I recently took instructions from clients who reside in Turkey, however hold British passports. They do not own a property in the UK, and only have cash assets. In Turkey, they have cash assets, and rent a property. They come back to the UK regularly to see their family.
A Will has been drafted in the UK to cover their UK Cash assets. The clients are now seeking advice as to the forced heirship rules of Turkey. These rules state that the Estate passes to the first born son. My client does not have contact with his first born son, and has not for over 30 years. He instead wishes to leave his Estate to his third born child.
Am I correct in thinking that the UK Will shall not cover the Turkish assets, and these will be subject to the laws of succession in Turkey?
I have of course advised that they seek advice from a Solicitor in Turkey for clarification of matters.
Kate, they will need to take Turkish advice as to what Turkish law would do in these circumstances. It might give effect to the UK Will (assuming it is not limited in scope), but only for a proportion of the estate, for example. I don’t know if it is possible under Turkish law to choose the law that you wish to apply to your succession.
A brief internet search suggests Turkey would not pass assets only to the first born son. Instead a number of relatives appear to be ‘guaranteed’ a reserved portion.
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This may not be relevant, but you may need to enquire whether there are any religious laws applicable, e.g. Shari’a and then Chi’ite or Sunni, both of which have slightly differing entitlement rights for children, and the wife.
It will depend if they have acquired a domicile of choice in Turkey and Turkish law will decide how their movable assets (lex domicilli) will be distributed. An English Will might be superfluous given there is no real property (lex situs)here any more which would otherwise have required an English Will. Sorry if my Latin is a bit off but stupidly commenting late at night. There might be a Turkish law firm in this country that can advise or a Turkish Counsel based in the U.K. that could be instructed perhaps. If your clients are willing to pay of course.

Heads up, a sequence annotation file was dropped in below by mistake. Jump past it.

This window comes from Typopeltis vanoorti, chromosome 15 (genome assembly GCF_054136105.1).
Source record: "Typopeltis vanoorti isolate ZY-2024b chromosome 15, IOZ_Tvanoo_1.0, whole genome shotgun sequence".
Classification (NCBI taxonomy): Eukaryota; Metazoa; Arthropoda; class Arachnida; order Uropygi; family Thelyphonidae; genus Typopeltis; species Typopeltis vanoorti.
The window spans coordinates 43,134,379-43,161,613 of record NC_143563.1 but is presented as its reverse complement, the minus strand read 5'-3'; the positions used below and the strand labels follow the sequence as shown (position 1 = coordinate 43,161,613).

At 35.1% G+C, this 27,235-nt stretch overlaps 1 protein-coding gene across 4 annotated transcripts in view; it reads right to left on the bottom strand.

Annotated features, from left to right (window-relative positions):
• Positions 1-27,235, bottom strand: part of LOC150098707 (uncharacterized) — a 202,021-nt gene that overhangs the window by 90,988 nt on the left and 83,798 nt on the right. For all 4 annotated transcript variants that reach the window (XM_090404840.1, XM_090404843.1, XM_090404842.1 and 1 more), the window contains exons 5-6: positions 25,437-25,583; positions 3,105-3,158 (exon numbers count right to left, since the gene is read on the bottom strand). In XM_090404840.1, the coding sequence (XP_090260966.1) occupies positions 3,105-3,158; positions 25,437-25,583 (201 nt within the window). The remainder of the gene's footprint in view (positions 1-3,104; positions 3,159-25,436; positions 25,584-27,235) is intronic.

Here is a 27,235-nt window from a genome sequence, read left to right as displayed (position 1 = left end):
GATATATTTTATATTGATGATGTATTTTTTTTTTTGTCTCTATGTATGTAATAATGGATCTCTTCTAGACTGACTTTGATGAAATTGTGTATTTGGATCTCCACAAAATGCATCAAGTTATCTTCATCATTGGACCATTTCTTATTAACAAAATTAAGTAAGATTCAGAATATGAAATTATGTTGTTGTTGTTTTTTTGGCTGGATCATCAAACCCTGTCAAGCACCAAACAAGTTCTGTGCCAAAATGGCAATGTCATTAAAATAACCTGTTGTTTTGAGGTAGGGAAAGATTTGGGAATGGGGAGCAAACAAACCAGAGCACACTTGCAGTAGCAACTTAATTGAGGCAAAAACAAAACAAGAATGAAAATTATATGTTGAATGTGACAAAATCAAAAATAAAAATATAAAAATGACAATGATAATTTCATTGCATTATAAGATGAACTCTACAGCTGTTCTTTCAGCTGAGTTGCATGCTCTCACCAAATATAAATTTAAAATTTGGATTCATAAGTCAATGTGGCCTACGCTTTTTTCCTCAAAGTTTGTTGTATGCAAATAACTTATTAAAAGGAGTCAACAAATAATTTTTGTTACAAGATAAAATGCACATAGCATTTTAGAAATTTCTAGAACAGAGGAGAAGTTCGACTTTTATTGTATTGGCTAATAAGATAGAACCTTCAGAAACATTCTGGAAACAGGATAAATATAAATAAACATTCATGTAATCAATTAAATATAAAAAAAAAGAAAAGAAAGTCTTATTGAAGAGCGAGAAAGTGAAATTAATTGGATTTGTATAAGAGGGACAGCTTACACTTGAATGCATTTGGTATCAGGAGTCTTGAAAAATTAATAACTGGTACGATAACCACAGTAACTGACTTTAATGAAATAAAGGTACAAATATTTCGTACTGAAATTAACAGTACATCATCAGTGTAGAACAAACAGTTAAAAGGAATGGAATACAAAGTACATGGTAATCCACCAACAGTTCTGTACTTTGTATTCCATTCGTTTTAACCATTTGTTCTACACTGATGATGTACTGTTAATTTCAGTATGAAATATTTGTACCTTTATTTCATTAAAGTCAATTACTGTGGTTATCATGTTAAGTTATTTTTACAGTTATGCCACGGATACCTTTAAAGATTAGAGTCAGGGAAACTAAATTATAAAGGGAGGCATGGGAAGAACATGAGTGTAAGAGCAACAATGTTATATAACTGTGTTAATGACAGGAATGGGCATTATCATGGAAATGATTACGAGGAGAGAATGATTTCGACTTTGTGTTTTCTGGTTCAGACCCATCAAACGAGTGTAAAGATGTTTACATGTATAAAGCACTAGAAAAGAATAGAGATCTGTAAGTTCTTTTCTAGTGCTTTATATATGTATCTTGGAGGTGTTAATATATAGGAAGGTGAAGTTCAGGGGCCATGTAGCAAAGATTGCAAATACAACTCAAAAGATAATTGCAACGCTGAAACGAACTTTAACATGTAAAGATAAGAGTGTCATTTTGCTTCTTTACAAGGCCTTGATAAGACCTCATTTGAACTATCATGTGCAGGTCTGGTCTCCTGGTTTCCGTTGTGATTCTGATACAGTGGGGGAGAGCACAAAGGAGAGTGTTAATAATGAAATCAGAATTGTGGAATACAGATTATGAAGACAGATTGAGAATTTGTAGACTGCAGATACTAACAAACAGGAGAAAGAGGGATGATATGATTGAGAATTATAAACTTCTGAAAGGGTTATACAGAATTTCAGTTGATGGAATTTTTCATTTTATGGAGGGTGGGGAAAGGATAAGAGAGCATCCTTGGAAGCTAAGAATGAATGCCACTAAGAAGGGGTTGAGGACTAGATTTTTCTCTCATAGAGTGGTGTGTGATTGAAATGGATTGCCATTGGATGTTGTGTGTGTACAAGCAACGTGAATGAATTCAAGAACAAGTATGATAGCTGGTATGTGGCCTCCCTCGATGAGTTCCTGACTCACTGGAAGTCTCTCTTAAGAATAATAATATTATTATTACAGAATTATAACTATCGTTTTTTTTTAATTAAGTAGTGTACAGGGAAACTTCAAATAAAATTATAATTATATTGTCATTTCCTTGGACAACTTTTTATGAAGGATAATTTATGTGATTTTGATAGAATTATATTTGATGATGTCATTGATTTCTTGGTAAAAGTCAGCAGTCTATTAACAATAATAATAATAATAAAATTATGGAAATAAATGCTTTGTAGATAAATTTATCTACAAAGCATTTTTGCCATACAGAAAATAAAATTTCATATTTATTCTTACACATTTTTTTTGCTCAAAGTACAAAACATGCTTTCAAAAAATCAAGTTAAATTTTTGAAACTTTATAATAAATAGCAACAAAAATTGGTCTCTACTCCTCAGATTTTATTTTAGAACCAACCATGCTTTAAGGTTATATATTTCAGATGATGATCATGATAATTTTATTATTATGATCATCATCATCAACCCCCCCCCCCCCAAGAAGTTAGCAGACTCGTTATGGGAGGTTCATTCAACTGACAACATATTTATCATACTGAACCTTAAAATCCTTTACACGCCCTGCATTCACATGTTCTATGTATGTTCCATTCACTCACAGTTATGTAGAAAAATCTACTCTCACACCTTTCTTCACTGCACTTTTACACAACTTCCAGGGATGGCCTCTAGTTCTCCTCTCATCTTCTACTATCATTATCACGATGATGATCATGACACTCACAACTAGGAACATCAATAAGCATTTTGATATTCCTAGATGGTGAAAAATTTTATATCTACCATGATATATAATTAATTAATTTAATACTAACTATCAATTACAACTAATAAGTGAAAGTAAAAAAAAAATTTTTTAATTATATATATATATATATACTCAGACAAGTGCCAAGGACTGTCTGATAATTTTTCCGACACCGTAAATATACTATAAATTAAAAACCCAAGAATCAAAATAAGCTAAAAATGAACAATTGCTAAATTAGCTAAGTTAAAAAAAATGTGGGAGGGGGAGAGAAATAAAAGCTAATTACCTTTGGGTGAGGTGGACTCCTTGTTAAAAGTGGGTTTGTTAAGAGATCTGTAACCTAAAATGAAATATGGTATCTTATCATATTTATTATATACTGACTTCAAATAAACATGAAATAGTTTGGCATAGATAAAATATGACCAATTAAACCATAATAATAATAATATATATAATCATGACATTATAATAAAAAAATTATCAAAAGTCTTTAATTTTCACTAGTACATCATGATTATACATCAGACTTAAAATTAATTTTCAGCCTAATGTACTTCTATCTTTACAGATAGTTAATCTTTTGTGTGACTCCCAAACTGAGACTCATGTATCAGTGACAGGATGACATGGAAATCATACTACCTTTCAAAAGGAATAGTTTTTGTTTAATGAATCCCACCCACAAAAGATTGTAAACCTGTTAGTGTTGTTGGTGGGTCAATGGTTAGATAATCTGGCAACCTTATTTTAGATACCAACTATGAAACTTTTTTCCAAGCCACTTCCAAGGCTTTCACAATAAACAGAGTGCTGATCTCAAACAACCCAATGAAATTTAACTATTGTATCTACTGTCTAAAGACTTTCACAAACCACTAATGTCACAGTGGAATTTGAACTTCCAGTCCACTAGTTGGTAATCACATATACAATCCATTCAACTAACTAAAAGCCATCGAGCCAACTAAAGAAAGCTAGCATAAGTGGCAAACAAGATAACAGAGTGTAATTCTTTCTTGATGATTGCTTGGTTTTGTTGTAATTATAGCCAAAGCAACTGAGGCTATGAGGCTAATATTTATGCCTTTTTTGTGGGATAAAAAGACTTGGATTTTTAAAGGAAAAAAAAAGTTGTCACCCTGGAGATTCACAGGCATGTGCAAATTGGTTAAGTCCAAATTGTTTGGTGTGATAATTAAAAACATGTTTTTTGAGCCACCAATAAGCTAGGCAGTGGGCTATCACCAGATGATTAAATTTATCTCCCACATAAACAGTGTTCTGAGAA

I believe the other replies cover most aspects for solving (at least initially) your problem. Domicile will be important as well as seeing what Turkish law has to say). I would certainly draft the UK Will to cover only the English assets and state that fact in the Will. I would also make sure that the English Will states clearly why the first born son is being excluded from the English assets and why the third child is the the beneficiary of the English assets. Also include a provision that if the first son does challenge the English Will, then he only inherits a set sum of money (say £1,000). I would also make sure that the English Will is signed and witnessed in England and is not sent to Turkey for signature. Make sure the original stays in England with the local solicitor. Make sure that one of the witnesses is an English solicitor…
As a practical matter are the UK assets substantial enough to justify the first son taking legal action to try and enforce any right he may have under Turkish forced heirship rules?
Has any thought been given to, for example, having the English assets moved into a trust (or some other legal entity) for the benefit of the third child at this time, as this might avoid Turkish forced heirship provisions?
Peter Double / Probate Resealing Services